How Much Do Real Estate Agents Earn?

Real estate agents aren't likely to be rich...but some are

how much do real estate agents earn? Real estate agents’ earnings vary from $25,000 or less to more than $1 million annually. - Salaries are usually based on commission. Annual earnings depend on the amount of homes sold and the market in which the agent is selling. - The median pay was roughly $49,000 in 2020. Top producers earn more than the average agent, starting at $112,610 a year, according to the Bureau of Labor Statistics

The Balance / Sabrina Jiang

Not all real estate agents earn the same amount of money. Agents enter the profession from all walks of life and with varying levels of education and motivation, and this can influence income.

Some do it for the money, while others are attracted to the glamour, excitement, and challenges of selling a property. Others want to be part of a profession that helps others accomplish their dreams.

Key Takeaways

  • Real estate agents' earnings range quite a bit, from a modest $25,000 or less to more than $1 million annually.
  • Agents' salaries are usually based on commission—a percentage of the sales price that they split with their brokerage.
  • Annual earnings for an agent will depend largely on how many homes they sell and the market in which they're selling.

How Much Does the Average Real Estate Agent Earn?

Most first-year real estate agents earn very little, primarily because they're struggling to learn the business while they build client bases. They can rely on referrals from satisfied clients to continue building their business as years go by, and they learn other ways to attract clients.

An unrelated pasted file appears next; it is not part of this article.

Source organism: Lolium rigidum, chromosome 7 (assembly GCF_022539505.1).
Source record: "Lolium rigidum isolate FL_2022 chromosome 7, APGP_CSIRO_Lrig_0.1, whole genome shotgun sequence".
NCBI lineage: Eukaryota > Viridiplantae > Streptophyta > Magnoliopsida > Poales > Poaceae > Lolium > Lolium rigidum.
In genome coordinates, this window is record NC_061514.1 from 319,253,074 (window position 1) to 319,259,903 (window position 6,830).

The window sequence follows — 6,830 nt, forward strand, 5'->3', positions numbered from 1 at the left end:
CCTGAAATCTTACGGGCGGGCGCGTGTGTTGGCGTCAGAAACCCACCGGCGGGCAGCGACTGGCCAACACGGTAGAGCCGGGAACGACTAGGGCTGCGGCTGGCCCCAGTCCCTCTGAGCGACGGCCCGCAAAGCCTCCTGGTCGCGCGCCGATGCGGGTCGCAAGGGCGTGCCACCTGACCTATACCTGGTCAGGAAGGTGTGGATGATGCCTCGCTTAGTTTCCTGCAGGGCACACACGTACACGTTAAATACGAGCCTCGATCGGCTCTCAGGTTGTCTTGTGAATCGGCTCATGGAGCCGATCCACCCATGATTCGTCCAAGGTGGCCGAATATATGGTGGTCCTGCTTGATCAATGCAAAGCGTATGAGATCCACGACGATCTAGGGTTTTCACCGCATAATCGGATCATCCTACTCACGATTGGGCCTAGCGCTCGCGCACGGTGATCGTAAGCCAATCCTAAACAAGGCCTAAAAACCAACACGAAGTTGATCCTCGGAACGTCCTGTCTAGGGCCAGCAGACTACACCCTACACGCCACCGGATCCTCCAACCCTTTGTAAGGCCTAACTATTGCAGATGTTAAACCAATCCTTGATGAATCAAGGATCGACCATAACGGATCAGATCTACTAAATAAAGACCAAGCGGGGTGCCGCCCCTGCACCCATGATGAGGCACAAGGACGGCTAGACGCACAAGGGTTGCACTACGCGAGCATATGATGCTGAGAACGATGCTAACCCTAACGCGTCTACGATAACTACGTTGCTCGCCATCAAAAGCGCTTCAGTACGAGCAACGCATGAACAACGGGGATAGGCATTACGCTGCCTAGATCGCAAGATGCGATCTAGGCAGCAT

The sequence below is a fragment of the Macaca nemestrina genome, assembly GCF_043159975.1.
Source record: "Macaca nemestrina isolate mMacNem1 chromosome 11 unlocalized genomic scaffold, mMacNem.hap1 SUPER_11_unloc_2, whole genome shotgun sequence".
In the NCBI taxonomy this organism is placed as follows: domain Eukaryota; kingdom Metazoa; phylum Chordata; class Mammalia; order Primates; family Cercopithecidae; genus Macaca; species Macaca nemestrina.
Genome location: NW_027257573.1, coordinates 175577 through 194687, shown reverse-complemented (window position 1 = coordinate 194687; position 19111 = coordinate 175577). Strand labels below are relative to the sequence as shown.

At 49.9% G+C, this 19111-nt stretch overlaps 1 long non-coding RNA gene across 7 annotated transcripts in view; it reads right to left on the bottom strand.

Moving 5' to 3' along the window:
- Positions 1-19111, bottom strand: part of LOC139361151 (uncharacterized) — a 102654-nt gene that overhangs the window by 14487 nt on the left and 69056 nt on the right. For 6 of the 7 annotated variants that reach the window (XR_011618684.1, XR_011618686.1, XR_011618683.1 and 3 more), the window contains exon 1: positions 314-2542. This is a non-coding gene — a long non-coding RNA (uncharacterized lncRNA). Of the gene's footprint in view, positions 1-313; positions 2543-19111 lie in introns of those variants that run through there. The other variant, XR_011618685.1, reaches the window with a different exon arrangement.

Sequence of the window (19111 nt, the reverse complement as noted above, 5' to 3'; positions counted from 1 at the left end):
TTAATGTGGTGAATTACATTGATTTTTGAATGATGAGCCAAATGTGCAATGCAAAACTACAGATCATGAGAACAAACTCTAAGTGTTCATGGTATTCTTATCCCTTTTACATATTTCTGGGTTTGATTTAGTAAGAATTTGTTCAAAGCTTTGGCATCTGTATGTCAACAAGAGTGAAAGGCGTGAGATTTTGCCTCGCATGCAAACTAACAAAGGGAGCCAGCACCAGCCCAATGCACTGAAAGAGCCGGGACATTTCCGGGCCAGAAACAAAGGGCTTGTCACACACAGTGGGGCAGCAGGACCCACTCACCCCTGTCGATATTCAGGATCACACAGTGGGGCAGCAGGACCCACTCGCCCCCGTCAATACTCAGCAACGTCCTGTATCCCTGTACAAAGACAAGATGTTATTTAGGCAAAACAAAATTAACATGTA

In 2020, the median pay for real estate agents in the U.S. was roughly $49,000. The lowest 10% of earners made less than $25,000, while the highest 10% of earners made more than $112,000.


Real estate brokers typically earn more than real estate agents. In 2020, the median real estate broker pay was roughly $60,000. Each specific real estate designation has a best-use case, so it helps to understand which one you need for your situation.

How Real Estate Commissions Are Paid

How much agents earn depends on the number of transactions they complete, the commission that's paid to the brokerage, and their split with sponsoring brokers. Agents who are just starting typically receive a low commission split while they learn the business.

Apart from buyer-broker agreements that allow for direct payment to a buyer's broker, most real estate agents are paid through a listing agreement signed by the seller and the listing agent. The agent signs on behalf of the brokerage.

The listing broker then shares part of that commission with the brokerage that represents the buyer. All real estate commissions are negotiable, but agents set their own rates with fees paid directly to the broker, not the agent. Agents work for brokers.


The seller typically designates how much the buyer's agents are paid, but it's also based on local custom.

A listing commission can vary from a flat fee to 10% or more of the sales price.

An Example

Let's look at an example of how much a listing agent would earn if the commission paid were 7% with a 50% split with the brokerage that produces the buyer.

If the sales price were $200,000, the total commission at 7% would be $14,000, of which $7,000 would be retained by the listing brokerage. From that $7,000, the listing agent would be paid on a split; for a first-year agent, you could expect to pay around 60%.